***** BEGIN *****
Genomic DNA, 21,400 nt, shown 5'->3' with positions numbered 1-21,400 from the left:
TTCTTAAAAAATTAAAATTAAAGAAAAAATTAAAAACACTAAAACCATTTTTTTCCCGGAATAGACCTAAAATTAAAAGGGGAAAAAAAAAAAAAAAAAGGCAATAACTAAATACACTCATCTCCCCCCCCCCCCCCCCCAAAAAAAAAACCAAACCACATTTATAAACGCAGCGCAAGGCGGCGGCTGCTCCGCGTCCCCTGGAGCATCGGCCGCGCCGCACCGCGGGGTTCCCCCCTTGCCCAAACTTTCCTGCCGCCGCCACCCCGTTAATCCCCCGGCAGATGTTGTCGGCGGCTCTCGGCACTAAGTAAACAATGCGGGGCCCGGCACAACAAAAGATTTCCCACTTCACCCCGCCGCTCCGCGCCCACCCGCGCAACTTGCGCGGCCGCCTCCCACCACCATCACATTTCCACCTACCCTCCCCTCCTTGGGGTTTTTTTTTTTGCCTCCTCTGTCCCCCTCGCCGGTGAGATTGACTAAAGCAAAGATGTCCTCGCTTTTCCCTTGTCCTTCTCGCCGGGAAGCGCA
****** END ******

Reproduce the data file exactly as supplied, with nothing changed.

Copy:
Genomic DNA, 21,400 nt, shown 5'->3' with positions numbered 1-21,400 from the left:
TTCTTAAAAAATTAAAATTAAAGAAAAAATTAAAAACACTAAAACCATTTTTTTCCCGGAATAGACCTAAAATTAAAAGGGGAAAAAAAAAAAAAAAAAGGCAATAACTAAATACACTCATCTCCCCCCCCCCCCCCCCCAAAAAAAAAACCAAACCACATTTATAAACGCAGCGCAAGGCGGCGGCTGCTCCGCGTCCCCTGGAGCATCGGCCGCGCCGCACCGCGGGGTTCCCCCCTTGCCCAAACTTTCCTGCCGCCGCCACCCCGTTAATCCCCCGGCAGATGTTGTCGGCGGCTCTCGGCACTAAGTAAACAATGCGGGGCCCGGCACAACAAAAGATTTCCCACTTCACCCCGCCGCTCCGCGCCCACCCGCGCAACTTGCGCGGCCGCCTCCCACCACCATCACATTTCCACCTACCCTCCCCTCCTTGGGGTTTTTTTTTTTGCCTCCTCTGTCCCCCTCGCCGGTGAGATTGACTAAAGCAAAGATGTCCTCGCTTTTCCCTTGTCCTTCTCGCCGGGAAGCGCA